In November the World Intellectual Property Organization (WIPO) met in Geneva to negotiate a new broadcasting treaty. The old agreement, known as the Rome Convention, had been around since 1961; there had been a lot of technological changes in the ensuing four decades, so there was plenty to incorporate into the new accords. Most participating countries wanted the document to address the issue of "signal piracy"–the illicit interception of coded transmissions, a practice that often crosses borders. But Europe and America had a larger agenda.
Under their pressure, WIPO proposed a treaty that would award broadcasters a copyright in the signals they transmit, even when the transmission's contents are in the public domain. In fact, the new rules would give the broadcasters more rights over the content than its creators have. They would also require countries to pass laws similar to America's Digital Millennium Copyright Act, which bans "circumvention" of technological barriers to copying. One portion of the proposal, called Alternative V, would extend such anti-circumvention restrictions to encrypted broadcast signals, effectively outlawing decryption of all kinds.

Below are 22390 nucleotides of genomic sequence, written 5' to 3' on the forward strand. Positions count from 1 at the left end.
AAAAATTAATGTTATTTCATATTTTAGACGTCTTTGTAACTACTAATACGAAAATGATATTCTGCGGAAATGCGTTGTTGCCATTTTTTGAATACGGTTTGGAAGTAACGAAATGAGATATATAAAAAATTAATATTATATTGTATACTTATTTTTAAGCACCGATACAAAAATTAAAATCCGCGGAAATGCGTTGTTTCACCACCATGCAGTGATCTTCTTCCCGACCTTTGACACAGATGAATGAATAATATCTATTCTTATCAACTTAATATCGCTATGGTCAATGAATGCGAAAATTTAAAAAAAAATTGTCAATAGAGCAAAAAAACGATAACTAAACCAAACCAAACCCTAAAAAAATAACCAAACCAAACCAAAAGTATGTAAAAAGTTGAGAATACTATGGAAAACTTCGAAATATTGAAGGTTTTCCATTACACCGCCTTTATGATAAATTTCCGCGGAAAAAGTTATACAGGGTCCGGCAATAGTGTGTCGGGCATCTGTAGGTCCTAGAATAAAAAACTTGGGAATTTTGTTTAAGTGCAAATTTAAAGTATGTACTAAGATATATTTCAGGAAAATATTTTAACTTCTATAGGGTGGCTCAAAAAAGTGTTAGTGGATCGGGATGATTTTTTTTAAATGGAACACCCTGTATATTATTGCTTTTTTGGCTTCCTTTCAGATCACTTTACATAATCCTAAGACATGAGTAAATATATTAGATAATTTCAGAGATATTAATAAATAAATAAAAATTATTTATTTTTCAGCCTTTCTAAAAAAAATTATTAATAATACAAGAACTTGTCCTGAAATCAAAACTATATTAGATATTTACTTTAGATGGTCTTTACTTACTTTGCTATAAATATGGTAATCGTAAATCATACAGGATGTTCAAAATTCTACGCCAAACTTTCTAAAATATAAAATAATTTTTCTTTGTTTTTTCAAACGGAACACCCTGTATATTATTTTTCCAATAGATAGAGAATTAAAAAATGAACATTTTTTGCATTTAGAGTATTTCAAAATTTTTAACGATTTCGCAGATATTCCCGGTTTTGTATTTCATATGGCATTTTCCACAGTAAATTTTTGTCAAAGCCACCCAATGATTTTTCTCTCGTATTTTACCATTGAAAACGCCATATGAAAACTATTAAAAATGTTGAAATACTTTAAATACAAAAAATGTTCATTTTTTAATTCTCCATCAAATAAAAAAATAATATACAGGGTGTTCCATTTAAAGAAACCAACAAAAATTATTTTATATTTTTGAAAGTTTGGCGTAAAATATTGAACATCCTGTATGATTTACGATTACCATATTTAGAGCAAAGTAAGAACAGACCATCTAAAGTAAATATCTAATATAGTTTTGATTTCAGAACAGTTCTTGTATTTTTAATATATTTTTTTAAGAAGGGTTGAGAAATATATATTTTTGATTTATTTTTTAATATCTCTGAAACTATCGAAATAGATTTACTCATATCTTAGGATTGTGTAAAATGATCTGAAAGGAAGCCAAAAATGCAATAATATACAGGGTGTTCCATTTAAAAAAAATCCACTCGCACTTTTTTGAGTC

Several countries objected to these measures, with Brazil and India leading a movement to restrict the treaty to signal piracy. Their one significant victory was to defeat an American proposal that would extend the agreement to cover webcasting. The rest will survive until the next round of negotiations in mid-2005.
Opponents of the accords have alleged a number of petty dirty tricks. Blogging from the negotiations at the Electronic Frontier Foundation's site, author Cory Doctorow noted that handouts critical of the proposals "were repeatedly stolen and pitched into the trashcans in the bathrooms." Needless to say, the treaty contains no penalties for this sort of piracy.